Canon Legria HF S10 HD flash memory camcorder
A high-definition Canon camcorder with an 8-megapixel CMOS sensor
- Excellent Full HD video quality, huge array of manual features, quick and responsive control dial
- Too expensive for most consumers
The Canon Legria HF S10 is one of those rare camcorders that will please all types of user. It combines beginner-friendly features with in-depth manual controls and produces unmatched video quality to boot. Unfortunately, it's also prohibitively expensive.
Price$ 2,499.00 (AUD)
Best Deals (Selling at 1 store)
- Canon Legria Hf R38 Camcorder 862.63
The Canon Legria HF S10 is a flash memory–based Full HD (1920x1080) camcorder equipped with 32GB of inbuilt storage. It replaces the Canon HF11 as the company’s flagship consumer-level camcorder — which arguably makes it the new benchmark for high-definition video. (After all, the HF11 was one of the best camcorders of its generation). The Canon Legria HF S10 gave a solid performance across the board and comes with some very useful features, including a new Video Snapshot mode, a revamped user interface and a wealth of manual controls.
However, with an RRP of $2499, the Canon Legria HF S10 will sadly be out of reach for many consumers — especially in these economically uncertain times. Nevertheless it remains a suburb video camera for those that can afford it; be they die-hard videographers or cashed-up novices. If only it were a little bit cheaper...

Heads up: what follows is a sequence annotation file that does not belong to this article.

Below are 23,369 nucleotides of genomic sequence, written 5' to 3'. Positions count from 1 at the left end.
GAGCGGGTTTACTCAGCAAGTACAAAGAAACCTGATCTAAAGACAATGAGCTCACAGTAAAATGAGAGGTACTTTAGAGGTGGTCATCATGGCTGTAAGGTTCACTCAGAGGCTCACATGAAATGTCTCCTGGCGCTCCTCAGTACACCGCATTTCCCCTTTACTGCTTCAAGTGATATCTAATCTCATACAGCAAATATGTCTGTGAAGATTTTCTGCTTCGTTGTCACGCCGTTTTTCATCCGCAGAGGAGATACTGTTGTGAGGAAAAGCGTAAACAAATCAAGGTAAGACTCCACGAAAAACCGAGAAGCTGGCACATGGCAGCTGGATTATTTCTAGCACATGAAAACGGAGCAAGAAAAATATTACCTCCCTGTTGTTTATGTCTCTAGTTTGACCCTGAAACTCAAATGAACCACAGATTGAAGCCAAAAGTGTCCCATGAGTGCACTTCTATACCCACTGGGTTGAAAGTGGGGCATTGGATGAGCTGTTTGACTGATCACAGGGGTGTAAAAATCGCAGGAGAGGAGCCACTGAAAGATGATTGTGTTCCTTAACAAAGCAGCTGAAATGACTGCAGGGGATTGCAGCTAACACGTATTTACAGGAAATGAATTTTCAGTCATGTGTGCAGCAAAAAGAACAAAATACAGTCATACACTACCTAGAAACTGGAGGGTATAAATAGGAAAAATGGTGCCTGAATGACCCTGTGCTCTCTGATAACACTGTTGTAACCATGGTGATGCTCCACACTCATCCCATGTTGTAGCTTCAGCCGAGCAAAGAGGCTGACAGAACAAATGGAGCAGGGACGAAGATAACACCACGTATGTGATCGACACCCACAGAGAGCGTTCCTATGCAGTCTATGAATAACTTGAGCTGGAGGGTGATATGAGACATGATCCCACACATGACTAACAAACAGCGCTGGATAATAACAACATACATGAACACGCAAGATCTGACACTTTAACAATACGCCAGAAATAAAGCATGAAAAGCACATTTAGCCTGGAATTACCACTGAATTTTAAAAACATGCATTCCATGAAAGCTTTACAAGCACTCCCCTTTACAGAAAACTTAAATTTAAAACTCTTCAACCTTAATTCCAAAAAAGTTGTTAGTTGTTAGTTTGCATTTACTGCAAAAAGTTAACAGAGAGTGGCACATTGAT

Presumably in an attempt to boost brand-awareness and/or identity, Canon has christened its new camcorder range ‘Legria’, where letters and numbers once sufficed. (We’re guessing it’s Spanish for something cool, but a Google search turned up nothing). Rather cheekily, Canon has re-branded its previous camcorder range under the Legria banner too, but apart from a name swap they remain unchanged.
Rather than merely adding a ‘hair tracking’ gimmick or a fresh new paintjob, the Canon Legria HF S10 has been redesigned from the ground up. It consequently bears little resemblance to the HF11. By far the biggest improvement is the enlarged 1/2 .6in CMOS sensor, which replaces the HF11’s modest 1/4in offering. This helps give the Legria HF S10 a significant boost in resolution, with a gross pixel count of 8.5 million pixels (compared to the HF11’s 3.3 million). It also comes with a new DIGIC DV III processing chip that delivers a quicker imaging performance. It retains the HF11’s 24Mbps bit rate, which remains the fastest on the market.
Other improvements include advanced face detection (which can detect up to 35 faces), an 8-megapixel stills mode, a control dial for precise manual adjustments and the afore-mentioned Video Snapshot. This is a beginner-friendly mode that records video in quick, 4-second bursts. The clips can then be automatically merged into a montage via inbuilt editing software (you can even add your own music), resulting in a slick ‘highlights reel’. While it obviously won’t suit every occasion, Video Snapshot is a great way to get punchy results without any meandering shots in-between.
The Canon Legria HF S10 is a very good looking camcorder, with a sleek black body dominated by a disproportionately large lens. For menu navigation, it uses an LCD-mounted joystick configuration, which is functional yet dull. While there’s nothing wrong with the interface per se, it lacks the intuitiveness of Sony and Panasonic’s touch screens — especially if you’re a member of the iPod brigade.